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After the oblique references to conflict in poems about the full moon, I thought I would deal direct with conflict this week. The first poem, by Parakrama Kodituwakku, was one of the most remarkable works of art associated with the first insurrection of 1971. I still recall reading it for the first time, in an Anthology of Sri Lankan writing produced by Ranjini Obeysekere and Chitra Fernando soon after I began teaching at Peradeniya. I believe it was the first book I was asked to review, and I think I made special mention of this poem.

The stereotyping by authorities of radical youth, if not subtle, makes clear the dichotomy between traditional expectations and modern aspirations. The translation by Ranjini Obeysekere captures in each stanza the different ways in which authority looks at the unorthodox. The last stanza, with its blend of diffidence and defiance, suggests the dilemma of the new generation; it illustrates too the long intellectual tradition of which the young rebels felt themselves the latest incarnation.

Court inquiry of a revolutionary

I. (School Report)

Doubts all teachings.

Questions continuously.

Thinks individualistically.

Disregards discipline.

Works as he chooses.

Conduct unsatisfactory.

II. (Religious Instructor’s Report)

Disbelief verily signifieth a sinful mind.

The horoscope too indicateth a lack of merit.

Choleric humours have become excited, turbulent.

Hath no knowledge of the doctrine of the gods.

I take refuge in the Buddha. He should do so too.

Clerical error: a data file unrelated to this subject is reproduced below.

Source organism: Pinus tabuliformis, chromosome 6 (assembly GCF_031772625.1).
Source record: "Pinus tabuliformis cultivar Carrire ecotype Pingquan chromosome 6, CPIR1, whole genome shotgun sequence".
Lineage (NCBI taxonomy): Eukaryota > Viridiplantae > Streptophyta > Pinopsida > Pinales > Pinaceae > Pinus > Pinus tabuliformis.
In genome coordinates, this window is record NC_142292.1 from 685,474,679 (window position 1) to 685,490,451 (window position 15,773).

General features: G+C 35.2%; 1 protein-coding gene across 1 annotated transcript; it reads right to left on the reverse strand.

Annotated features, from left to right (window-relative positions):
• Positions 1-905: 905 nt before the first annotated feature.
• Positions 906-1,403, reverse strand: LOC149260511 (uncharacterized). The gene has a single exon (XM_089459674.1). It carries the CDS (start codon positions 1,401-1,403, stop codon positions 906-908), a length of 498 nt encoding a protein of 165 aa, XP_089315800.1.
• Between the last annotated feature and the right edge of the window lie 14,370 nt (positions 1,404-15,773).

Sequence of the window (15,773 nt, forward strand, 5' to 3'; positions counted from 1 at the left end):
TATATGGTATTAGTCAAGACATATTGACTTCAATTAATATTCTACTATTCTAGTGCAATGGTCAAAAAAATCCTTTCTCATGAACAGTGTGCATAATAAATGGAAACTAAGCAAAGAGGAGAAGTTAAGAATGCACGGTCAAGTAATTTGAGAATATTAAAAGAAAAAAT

III. (Court Report)

(a) Attempted to break the law.

(b) Destroyed the peace.

(c) Should be ordered a whipping.

(d) Be made into a good citizen

IV. (Doctor’s Report)

Sick.

Psychiatric treatment advised.

Phobia, mania, paranoia, hysteria

Neurotic, psychotic

Abnormal, criminal

Behaviour unnatural.

Brain surgery recommended.

Demonic fantasies to be controlled.

Before going to bed

Several tablets of phenobartitone.

V. (Statement of the Accused)

Turn me not into a snail

my feelers chopped off.

Turn me not into a coward

By preaching of gods.

Turn me not into a buffalo

Burdened with false views.

Make me not a good boy

with hands and mouth gagged.

Allow me to question like Socrates

Doubt like Descartes

Crash through like a gushing river

Cut clean as a knife.

Let me, like a p….

Rise, erect.

Karunakaran’s poem deals with the expectation that a soldier should destroy, without contemplation of the humanity of those he acts against. The animal imagery is used to establish both the innocence of the victims and the abnegation of self and reflection that a soldier must cultivate. The juxtaposition of the soldier’s own nervousness, with the terror of those he attacks, brings home vividly the sheer brutality of war. Mention of both the toys of children, and the long history of the village now destroyed, contribute to the sense of waste.

The subject is probably an army soldier, but the description could equally well suit a terrorist. In either case the perpetrators as well as the victims suffer from the destruction they unleash. The translation is by S Pathmanathan.

Impressions of a soldier

Terrifying moments